Magga | Path
Suppabuddhaṃ kuṭṭhiṃ ārabbha anupubbiṃ kathaṃ kathesi, seyyathidaṃ—dānakathaṃ sīlakathaṃ saggakathaṃ; kāmānaṃ ādīnavaṃ okāraṃ saṃkilesaṃ; nekkhamme ānisaṃsaṃ pakāsesi. Yadā bhagavā aññāsi suppabuddhaṃ kuṭṭhiṃ kallacittaṃ muducittaṃ vinīvaraṇacittaṃ udaggacittaṃ pasannacittaṃ, atha yā buddhānaṃ sāmukkaṃsikā dhammadesanā taṃ pakāsesi—dukkhaṃ, samudayaṃ, nirodhaṃ, maggaṃ.
So, aiming at Suppabuddha the leper, he gave a step-by-step talk: he proclaimed a talk on generosity, on virtue, on heaven; he declared the drawbacks, degradation, and corruption of sensuality, and the rewards of renunciation. Then when the Blessed One knew that Suppabuddha the leper’s mind was ready, malleable, free from hindrances, elevated and clear, he then gave the Dhamma-talk peculiar to Awakened Ones: stress, origination, cessation and path.
To Be Trained
Atha kho āyasmā ānando mahānāmaṃ sakkaṃ āmantesi: “idha, mahānāma, ariyasāvako sīlasampanno hoti, indriyesu guttadvāro hoti, bhojane mattaññū hoti, jāgariyaṃ anuyutto hoti, sattahi saddhammehi samannāgato hoti, catunnaṃ jhānānaṃ ābhicetasikānaṃ diṭṭhadhammasukhavihārānaṃ nikāmalābhī hoti akicchalābhī akasiralābhī.”
Then Ven. Ānanda addressed Mahānāma the Sakyan: “There is the case, Mahānāma, where a disciple of the noble ones is consummate in virtue, guards the doors to his sense faculties, knows moderation in eating, is devoted to wakefulness, is endowed with seven qualities, and obtains at will—without trouble or difficulty—the four jhānas that constitute heightened awareness and a pleasant abiding in the here and now.”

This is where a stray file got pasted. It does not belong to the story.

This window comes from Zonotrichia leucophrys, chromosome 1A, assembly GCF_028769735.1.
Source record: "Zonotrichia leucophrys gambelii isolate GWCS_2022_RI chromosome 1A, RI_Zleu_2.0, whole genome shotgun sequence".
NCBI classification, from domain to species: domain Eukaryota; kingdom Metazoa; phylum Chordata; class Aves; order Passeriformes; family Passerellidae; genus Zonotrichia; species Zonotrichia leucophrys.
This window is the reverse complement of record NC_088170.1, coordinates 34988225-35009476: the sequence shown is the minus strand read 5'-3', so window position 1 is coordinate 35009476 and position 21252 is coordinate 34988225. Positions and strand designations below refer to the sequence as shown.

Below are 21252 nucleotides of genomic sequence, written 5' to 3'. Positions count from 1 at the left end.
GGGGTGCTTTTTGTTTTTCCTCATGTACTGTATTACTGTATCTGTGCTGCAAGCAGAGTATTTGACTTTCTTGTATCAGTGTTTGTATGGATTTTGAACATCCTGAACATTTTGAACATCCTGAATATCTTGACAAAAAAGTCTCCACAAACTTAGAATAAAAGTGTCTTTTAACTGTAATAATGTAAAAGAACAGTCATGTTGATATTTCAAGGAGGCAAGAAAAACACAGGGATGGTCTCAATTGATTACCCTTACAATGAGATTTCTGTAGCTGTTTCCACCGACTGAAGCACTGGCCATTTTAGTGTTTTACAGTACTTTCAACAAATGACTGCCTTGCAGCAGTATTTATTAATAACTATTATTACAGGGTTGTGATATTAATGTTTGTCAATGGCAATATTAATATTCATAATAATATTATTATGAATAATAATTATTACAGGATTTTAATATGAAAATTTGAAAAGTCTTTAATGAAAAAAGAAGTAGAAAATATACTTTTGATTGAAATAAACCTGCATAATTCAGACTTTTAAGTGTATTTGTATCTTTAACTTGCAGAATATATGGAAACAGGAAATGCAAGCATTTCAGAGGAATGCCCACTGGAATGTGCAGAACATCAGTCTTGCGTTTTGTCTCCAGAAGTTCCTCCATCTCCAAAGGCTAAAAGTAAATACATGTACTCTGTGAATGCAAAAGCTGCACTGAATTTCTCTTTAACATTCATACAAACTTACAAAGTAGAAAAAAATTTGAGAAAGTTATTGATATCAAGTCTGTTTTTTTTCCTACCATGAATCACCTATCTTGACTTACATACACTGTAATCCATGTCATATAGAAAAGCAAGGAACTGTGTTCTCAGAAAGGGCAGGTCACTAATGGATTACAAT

Open to Investigation
“Alañhi vo, kālāmā, kaṅkhituṃ alaṃ vicikicchituṃ. Kaṅkhanīyeva pana vo ṭhāne vicikicchā uppannā. Etha tumhe, kālāmā, mā anussavena, mā paramparāya, mā itikirāya, mā piṭakasampadānena, mā takkahetu, mā nayahetu, mā ākāraparivitakkena, mā diṭṭhinijjhānakkhantiyā, mā bhabbarūpatāya, mā samaṇo no garūti. Yadā tumhe, kālāmā, attanāva jāneyyātha: ‘ime dhammā akusalā, ime dhammā sāvajjā, ime dhammā viññugarahitā, ime dhammā samattā samādinnā ahitāya dukkhāya saṃvattantī’ti, atha tumhe, kālāmā, pajaheyyātha.
“Of course you are uncertain, Kālāmas. Of course you are in doubt. When there are reasons for doubt, uncertainty is born. So in this case, Kālāmas, don’t go by reports, by legends, by traditions, by scripture, by logical conjecture, by inference, by analogies, by agreement through pondering views, by probability, or by the thought, ‘This contemplative is our teacher.’ When you know for yourselves that, ‘These qualities are unskillful; these qualities are blameworthy; these qualities are criticized by the observant; these qualities, when adopted & carried out, lead to harm & to suffering’—then you should abandon them.